Former Federal attorney general the Honourable Nicola Roxon GAICD shares her lessons from making the big shift from politics to the boardroom. She says business and politics need to learn from each other.

    Over the course of her transition from Federal politics to the boardroom, two things have struck Nicola Roxon GAICD. The first is the level of politeness, the second is the power of perception.

    There was a moment during an interview for her first board appointment in 2014 when, amid preliminary chat, Roxon casually remarked she had caught the train in that day. “It was like this ripple went through the group,” she recalls.

    “People perceive you’ll behave in a certain way. They thought there’d be a big ego, which would want to be the centre of attention, would want Comcars and what have you.”

    There have been some who wondered what yet another ex-politician would be able to contribute to boardroom life. Roxon’s appointment in November, replacing John Conde AO FAICD as incoming chair of healthcare services provider Bupa Australia and New Zealand, was greeted with media commentary to that effect.

    The answer is, “plenty”. The former industrial lawyer and Member for Gellibrand, Victoria, sees many parallels between the roles of minister and director. Roxon held the complex portfolios of health and ageing, and provided a formidable leadership of the Federal Government’s push for plain tobacco packaging before becoming Australia’s first female attorney general in 2011. Then she surprised the pundits in 2013 by announcing she was ending her 15-year political career.

    After deciding during a two-month break with her family that she would commit to a board career, Roxon applied herself with the same methodical approach that drove her as a politician. Boards appealed, both for the opportunity to contribute and the intellectual challenge, but without the punishing travel schedule.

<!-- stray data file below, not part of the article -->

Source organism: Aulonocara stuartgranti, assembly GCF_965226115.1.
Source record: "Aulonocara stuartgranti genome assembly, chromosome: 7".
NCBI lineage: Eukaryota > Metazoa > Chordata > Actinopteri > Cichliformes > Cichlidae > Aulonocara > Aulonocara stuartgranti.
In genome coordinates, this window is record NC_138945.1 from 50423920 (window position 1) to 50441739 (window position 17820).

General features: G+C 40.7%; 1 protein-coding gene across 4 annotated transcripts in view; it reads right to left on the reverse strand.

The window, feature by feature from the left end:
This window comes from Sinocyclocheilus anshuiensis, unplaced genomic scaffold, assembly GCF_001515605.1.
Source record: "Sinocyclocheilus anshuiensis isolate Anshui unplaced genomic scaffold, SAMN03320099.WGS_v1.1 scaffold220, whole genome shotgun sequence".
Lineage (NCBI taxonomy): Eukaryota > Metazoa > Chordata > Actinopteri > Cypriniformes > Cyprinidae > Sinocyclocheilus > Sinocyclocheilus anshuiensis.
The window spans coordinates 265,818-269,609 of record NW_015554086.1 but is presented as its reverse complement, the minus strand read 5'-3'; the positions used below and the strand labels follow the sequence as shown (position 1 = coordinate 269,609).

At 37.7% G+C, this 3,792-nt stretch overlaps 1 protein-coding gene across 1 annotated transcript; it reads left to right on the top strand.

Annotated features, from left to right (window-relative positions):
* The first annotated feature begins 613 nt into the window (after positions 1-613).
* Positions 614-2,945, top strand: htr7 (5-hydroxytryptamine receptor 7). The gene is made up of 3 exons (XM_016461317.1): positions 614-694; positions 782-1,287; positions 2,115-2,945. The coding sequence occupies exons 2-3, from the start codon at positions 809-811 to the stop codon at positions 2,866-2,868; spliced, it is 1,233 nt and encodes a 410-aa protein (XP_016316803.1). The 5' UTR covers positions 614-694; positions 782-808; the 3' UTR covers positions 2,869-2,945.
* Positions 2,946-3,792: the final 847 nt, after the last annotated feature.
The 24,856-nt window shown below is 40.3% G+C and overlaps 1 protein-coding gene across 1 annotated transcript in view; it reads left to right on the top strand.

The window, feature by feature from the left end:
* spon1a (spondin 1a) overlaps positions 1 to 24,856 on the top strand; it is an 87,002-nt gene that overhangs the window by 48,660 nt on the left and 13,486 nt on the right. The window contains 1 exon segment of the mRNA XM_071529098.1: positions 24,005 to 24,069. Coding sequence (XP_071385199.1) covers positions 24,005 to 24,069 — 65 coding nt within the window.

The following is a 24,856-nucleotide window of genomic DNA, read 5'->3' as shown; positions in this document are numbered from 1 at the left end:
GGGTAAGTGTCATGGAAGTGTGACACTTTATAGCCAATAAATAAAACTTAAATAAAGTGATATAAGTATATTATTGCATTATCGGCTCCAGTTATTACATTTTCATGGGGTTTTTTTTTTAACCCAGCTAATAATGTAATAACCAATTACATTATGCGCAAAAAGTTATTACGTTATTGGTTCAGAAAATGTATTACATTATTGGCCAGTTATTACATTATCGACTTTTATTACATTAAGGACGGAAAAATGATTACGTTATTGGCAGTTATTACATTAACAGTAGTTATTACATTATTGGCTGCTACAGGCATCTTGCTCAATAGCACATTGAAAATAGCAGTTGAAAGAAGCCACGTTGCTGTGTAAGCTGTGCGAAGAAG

“When you’re making a transition to a new profession, you have to be open to serendipity and to the skill set you want to enhance. I was conscious I had strategic skills good for some boards, but was also on a learning curve for governance.”

    Saying no and finding the right fit

    She came with a learning mindset, applied herself to the Company Directors Course and recognised her board career would take time to build. That helped her avoid some early mistakes.

    Saying no is as important as getting the chance to say yes in board life, because it has to be a good fit for you as well as the board. It is a big career change.

    “There are lots of transferable skills, and valuable and quite unusual experience, but it won’t suit everybody. Boards want to make sure they’re getting someone who wants to contribute as a director and doesn’t want to be a former politician,” Roxon says.

    “We’re as different as former CEOs are, so there is a little bit of sorting out in our own skin the sort of director we want to be and being confident about what we have to offer, then meeting people and waiting for the right mix.”

    The bridge between ministers and directors: managing risk and setting priorities

    Being a minister of a large, complex department has more readily transferable skills than you might expect, she argues. “Because ministers are the public face [of a department], people often mistakenly equate their role with a CEO. But everything else is more comparable with a board role. You’re setting direction and strategy, and overseeing a big department, delivering policy and services. As minister, you manage risk, set priorities, do all the things a good board would be doing — and you sit around the cabinet. Collective decision-making and, ideally, respectful and constructive argument about issues is something you’re very comfortable with from political life. All those skills are completely transferable.”

    Public scrutiny

    In the world we’re in, says Roxon, “having a good radar for the community and ways of dealing with stakeholders, and not being alarmed about the fact that there will be scrutiny” is also really valuable.

    I’ve sat in a couple of meetings where remuneration committee chairs have been horrified they might have to explain something in detail to an AGM or the media. That’s just the way the world is moving. If you can’t explain it, then there is a problem, either with what you’re paying or with your understanding of it.

    “When you’ve had that intense scrutiny in public life, you’re more comfortable with it, and with not overreacting in crises and setting long-term agendas when they’re needed.

    “A lot of those skills are very transferable for businesses that want to be settled well within their community. Public sentiment becomes a blunt instrument for both business and politics. Finding ways to bring to bear different perspectives gives you ways to get ahead of this.”

    Robust disagreement is OK